While we appear to live in a world of plenty, behind the scenes, sourcing sufficient amounts of key ingredients can be challenging. For example, the synthesis of certain antibiotics, beta-lactam antibiotics, requires certain molecules in large quantities, and getting enough of these molecules has historically been difficult.
Now, in a study recently published in Nature Catalysis, researchers from Osaka University have unveiled a new, simplified way to synthesize the intricate beta-lactam scaffold that is characteristic of beta-lactam antibiotics.
Penicillin, the first mass-produced antibiotic, is an example of a beta-lactam antibiotic. These antibiotics are the first choice for certain bacterial infections because they are more selective and less toxic than most drugs. Unsurprisingly, there are dozens of beta-lactam antibiotics approved for clinical use and under development.
Unfortunately, synthesizing these antibiotics in the laboratory has been challenging owing to their small but intricate structure. Thus, catalysts are typically needed to facilitate critical steps during synthesis. One catalyst, known as a Fischer-carbene complex, works well but needs to be used in large quantities. The synthesis of a Fischer-carbene catalyst that works in small quantities was the goal of the research team's study.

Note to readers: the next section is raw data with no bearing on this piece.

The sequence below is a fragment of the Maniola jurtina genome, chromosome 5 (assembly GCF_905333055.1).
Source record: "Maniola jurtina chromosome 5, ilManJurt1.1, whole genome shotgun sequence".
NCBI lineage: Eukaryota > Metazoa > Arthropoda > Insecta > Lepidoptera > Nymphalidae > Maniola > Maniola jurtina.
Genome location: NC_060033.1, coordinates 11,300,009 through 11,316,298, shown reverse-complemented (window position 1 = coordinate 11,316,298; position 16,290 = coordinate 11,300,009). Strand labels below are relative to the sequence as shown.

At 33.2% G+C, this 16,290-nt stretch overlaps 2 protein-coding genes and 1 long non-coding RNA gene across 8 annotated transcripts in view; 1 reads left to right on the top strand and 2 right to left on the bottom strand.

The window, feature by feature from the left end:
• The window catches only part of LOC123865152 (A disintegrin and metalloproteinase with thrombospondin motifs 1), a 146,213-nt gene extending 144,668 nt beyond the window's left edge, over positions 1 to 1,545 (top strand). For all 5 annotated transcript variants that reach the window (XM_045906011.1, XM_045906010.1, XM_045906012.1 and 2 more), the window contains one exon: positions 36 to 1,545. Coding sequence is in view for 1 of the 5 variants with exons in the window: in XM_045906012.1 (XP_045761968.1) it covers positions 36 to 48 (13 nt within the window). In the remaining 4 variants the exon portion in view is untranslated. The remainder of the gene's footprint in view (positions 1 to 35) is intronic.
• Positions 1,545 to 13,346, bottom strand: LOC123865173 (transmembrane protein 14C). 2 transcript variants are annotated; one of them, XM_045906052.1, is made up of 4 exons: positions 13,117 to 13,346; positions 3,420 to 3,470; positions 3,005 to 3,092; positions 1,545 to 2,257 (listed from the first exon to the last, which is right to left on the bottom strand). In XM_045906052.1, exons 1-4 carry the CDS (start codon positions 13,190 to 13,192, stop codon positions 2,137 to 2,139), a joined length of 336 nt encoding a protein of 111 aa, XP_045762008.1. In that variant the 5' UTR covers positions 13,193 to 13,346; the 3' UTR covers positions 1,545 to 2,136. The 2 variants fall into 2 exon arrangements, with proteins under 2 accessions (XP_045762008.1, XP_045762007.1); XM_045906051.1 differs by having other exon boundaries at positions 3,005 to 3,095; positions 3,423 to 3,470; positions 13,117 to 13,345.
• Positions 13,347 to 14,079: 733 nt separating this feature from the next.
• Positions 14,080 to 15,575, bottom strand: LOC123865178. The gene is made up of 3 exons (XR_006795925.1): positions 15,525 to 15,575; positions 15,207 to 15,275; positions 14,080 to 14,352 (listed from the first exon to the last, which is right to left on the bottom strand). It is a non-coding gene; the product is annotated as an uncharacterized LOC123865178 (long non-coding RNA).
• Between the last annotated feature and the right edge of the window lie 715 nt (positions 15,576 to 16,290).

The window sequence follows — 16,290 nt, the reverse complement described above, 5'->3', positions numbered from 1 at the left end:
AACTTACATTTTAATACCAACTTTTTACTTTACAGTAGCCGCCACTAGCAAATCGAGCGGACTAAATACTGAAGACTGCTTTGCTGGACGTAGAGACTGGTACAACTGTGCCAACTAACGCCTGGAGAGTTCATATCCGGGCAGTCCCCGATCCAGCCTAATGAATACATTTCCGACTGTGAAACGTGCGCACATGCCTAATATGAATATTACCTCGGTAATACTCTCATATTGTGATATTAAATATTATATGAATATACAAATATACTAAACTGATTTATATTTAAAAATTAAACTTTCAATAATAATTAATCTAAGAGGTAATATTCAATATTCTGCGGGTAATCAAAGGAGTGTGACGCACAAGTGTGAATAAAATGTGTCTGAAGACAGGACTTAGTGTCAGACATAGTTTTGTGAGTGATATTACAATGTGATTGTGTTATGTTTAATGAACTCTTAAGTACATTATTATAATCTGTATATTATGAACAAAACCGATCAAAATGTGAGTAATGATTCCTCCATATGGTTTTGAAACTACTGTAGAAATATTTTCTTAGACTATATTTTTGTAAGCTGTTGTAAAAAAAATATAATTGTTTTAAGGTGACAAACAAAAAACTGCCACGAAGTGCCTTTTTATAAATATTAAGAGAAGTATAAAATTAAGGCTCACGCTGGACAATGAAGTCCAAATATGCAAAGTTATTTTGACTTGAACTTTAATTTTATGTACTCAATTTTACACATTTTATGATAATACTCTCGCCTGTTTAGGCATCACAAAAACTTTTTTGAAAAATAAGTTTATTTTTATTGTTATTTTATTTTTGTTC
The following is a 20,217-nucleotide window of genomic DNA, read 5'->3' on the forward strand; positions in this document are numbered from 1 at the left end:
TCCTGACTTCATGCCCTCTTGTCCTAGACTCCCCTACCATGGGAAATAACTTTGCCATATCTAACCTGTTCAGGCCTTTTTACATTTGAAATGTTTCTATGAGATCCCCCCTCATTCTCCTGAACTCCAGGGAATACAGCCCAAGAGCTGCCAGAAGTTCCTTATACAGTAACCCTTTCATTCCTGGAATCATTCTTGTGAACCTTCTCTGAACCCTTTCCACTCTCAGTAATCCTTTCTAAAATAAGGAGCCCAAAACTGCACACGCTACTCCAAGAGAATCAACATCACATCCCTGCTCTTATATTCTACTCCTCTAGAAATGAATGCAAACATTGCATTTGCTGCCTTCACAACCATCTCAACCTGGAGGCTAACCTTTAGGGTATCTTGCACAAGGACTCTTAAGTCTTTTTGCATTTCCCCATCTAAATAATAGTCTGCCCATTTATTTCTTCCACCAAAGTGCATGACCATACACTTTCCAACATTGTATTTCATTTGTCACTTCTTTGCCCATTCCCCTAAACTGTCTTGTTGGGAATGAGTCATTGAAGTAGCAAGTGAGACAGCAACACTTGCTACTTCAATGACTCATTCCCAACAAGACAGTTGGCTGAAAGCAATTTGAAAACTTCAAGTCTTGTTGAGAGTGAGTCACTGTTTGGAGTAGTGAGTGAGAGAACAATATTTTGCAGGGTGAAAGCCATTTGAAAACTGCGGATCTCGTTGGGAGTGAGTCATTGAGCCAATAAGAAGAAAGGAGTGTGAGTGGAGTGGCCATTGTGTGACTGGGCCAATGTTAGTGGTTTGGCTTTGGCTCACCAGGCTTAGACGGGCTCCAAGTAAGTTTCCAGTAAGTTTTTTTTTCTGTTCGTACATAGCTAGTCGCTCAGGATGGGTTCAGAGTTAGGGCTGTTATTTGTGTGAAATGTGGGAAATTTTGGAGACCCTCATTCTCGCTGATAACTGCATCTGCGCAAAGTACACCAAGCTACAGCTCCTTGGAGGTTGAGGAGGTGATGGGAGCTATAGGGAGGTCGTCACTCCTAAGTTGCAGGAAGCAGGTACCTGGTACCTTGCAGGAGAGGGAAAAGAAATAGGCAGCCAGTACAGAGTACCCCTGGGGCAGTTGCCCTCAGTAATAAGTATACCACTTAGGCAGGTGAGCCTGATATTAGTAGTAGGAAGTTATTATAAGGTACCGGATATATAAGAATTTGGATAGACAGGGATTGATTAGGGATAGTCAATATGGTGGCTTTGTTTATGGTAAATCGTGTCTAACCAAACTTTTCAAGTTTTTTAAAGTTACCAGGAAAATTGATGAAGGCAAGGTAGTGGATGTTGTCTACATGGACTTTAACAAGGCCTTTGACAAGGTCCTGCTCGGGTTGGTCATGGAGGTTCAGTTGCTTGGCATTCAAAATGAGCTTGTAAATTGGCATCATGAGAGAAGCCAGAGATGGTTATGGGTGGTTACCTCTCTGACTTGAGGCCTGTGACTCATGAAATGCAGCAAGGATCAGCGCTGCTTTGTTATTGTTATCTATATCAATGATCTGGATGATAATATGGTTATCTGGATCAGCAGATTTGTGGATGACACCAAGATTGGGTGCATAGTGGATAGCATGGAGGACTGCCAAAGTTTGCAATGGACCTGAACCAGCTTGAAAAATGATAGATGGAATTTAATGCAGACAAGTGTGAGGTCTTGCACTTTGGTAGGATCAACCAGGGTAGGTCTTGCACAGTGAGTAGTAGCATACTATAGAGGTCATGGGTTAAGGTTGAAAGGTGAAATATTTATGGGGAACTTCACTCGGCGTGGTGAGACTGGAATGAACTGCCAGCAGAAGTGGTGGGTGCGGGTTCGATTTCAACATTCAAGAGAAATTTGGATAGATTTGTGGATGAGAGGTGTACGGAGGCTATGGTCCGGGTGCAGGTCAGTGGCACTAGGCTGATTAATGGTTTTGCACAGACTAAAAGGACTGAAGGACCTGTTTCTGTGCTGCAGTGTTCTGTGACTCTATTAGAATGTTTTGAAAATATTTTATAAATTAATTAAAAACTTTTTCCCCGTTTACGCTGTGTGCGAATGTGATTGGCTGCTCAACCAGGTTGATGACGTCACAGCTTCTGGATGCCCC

"Our new catalytic system can generate Fischer-carbene complexes from organosilicon compounds, which are non-toxic," explains Tetsuya Inagaki, lead author of the study. "What's more, we were able to isolate and characterize a key intermediate: a siloxycarbene-palladium complex."
Unlike previous Fischer-carbene synthetic protocols, the process does not result in toxic chromium waste and does not require photo-irradiation. The reaction proceeds in just one step, is operationally straightforward, and requires only a small quantity of catalyst. The researchers used it to prepare the scaffold of the thienamycin antibiotic in 94% yield.
"We're excited because our research will help synthesize Fischer-carbene catalysts that are otherwise difficult to isolate, and provide access to structurally complicated beta-lactam building blocks in one reaction vessel," says Mamoru Tobisu, senior author. "We look forward to applying our reaction protocol to other classes of synthetic targets."
This work is an important step forward in simplifying the synthesis of beta-lactams, the most common molecular scaffold of antibiotics. Because the synthetic protocol is simple and minimally toxic, applications to further chemical transformations should be straightforward.
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